Green hydrogen retrofit aims to demo marine decarbonisation
A retro-fit green hydrogen vessel is being used in a demonstration of zero-emission marine technology, in the Tees Valley, in an apparent UK first.
In a bid to reveal a pathway to decarbonisation for the maritime sector, the demonstration will convert a Lochin 33 ‘workboat’ into a dual-fuelled vessel modified to run on green hydrogen. For the purposes of the demonstration, the modified marine vessel will operate at sea, though the technologies are suitable for use by inland waterway vessels. The project is expected to take seven months, with trials running in Spring 2022.
John Carter from Duodrive said: “The deployment of ‘green hydrogen’ as a fuel in marine vessels is a complicated task for two main reasons: a lack of suitable hardware, and a general resistance to the use of hydrogen by users/owners due to supply and safety fears. A successful trial to a marine audience will need to demonstrate a safe, viable ‘end-to-end’ retro-fit solution including a reliable marine “Green-H2” refuelling infrastructure. It is our intention for this project to demonstrate exactly that.”
As part of decarbonising land transport, Maritime Research and Innovation UK (MarRI-UK) believes it is possible to move by water more than 25% of the UK’s land haulage tonne km by 2030 . If achievable, MaRI-UK estimates that a successful transition will add £1.8 billion additional revenue to the UK, create 39,000 extra jobs and reduce land-based GHG emissions by 30-40%. However, the maritime industry has no plans or roadmap to create a zero-carbon short sea shipping network.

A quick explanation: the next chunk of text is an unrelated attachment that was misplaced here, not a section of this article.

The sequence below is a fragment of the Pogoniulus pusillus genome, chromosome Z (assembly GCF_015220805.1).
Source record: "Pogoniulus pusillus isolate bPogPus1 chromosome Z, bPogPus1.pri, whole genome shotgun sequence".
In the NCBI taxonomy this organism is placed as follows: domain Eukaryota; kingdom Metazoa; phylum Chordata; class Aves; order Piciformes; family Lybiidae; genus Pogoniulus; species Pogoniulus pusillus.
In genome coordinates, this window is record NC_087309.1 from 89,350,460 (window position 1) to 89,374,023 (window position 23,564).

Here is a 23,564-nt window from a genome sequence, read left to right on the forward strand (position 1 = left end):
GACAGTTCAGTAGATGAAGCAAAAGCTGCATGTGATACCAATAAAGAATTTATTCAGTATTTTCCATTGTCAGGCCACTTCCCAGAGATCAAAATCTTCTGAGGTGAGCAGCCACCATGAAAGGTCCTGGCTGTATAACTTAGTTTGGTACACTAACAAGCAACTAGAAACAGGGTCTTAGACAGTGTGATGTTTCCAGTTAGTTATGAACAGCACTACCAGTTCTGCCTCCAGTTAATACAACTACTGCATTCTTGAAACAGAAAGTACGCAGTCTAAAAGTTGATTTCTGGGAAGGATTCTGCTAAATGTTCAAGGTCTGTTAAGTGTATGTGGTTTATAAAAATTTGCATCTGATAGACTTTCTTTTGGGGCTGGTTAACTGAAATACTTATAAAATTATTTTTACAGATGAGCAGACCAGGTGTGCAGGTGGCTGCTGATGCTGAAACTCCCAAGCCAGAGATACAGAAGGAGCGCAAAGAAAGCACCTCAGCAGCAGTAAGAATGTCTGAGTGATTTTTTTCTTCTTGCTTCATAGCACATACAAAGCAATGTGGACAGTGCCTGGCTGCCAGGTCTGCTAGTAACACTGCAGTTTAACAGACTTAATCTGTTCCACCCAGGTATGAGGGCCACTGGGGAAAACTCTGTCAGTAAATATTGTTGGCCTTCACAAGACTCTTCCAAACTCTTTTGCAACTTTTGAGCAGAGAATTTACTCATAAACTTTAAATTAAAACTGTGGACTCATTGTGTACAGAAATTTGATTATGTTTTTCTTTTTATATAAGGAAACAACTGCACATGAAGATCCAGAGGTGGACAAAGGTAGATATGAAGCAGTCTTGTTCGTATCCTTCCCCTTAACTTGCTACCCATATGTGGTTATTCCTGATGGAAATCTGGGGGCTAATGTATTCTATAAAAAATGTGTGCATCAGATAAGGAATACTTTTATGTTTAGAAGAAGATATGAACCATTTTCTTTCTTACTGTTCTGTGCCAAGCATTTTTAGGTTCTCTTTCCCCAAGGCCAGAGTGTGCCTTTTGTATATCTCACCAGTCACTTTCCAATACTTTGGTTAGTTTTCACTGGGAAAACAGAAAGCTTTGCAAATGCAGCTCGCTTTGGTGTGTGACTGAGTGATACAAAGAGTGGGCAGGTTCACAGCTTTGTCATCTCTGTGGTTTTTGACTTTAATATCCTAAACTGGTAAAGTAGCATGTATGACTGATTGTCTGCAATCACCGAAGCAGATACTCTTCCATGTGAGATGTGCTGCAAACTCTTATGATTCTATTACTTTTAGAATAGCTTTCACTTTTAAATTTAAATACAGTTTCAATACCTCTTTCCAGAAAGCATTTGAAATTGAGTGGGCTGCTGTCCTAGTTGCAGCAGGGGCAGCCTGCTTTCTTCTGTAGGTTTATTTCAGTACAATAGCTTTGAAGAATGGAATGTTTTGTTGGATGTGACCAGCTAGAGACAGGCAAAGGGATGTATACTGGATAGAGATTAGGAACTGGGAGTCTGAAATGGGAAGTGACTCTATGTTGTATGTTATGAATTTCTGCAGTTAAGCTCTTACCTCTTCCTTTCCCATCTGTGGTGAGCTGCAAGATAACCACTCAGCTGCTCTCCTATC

This ambitious project seeks to prove that a solution does exist, by operating – for at least three months – a concept demonstration vessel using a clean, safe, green-hydrogen marine transport solution in the controlled environment of the Port of Middlesbrough.
Carter continues: “The Government’s expectation is that by 2025 all new vessels ordered for use in UK waters are designed with zero emission capability. However, there are some 65,000 small ships currently in operation with a normal life expectancy of 50 years, which means they will be in use far beyond the UK’s target for #NetZeroMaritime of 2035. Any zero-emission capability therefore has to be an affordable retro-fit solution.”
The technology and supply chain for this solution is currently untried in a real-world environment. Three major innovations are required to work simultaneously to create a demonstration of a commercial solution. The first innovation is Durham Energy Institute’s (DEI) adaptation of their Free-Piston Engine Generator (FPEG2) to convert hydrogen to electric power. Secondly, inboard inverters will then drive Duodrive’s novel Motodrivetrain® electric contra-rotating propulsion propellers. Finally, the FarSight™ Energy Management System, a new concept for engine/motor control developed by Queen Mary University of London (QMUL), will optimise energy use and add novel capabilities to the fixed POD propulsion system.
The hydrogen will be stored on board in the latest Type 4 Luxfer cylinders approved for use by HGVs in the USA. In addition, Duodrive will use the trials to run a demonstration of a new slow-speed port-manoeuvring system which is currently in development with another InnovateUK project team.
A key component of this project is the provision of a Hydrogen Refuelling Station within the Tees Valley Multi-Modal Hydrogen Transport Hub – a living lab designed for the development of hydrogen powered transport systems, including small marine vessels. The Hub, and this marine vessel demonstration, are funded partly by InnovateUK and partly by industry.
The current partners involved in the project include Duodrive Limited, Durham University, Queen Mary University of London, and TRL. The quayside refuelling system, believed to be a first at least within UK, will be facilitated by Octopus Hydrogen. To add further weight to the project, the experience of Carisbrooke Shipping will help broaden the application of the innovations to the Maritime sector.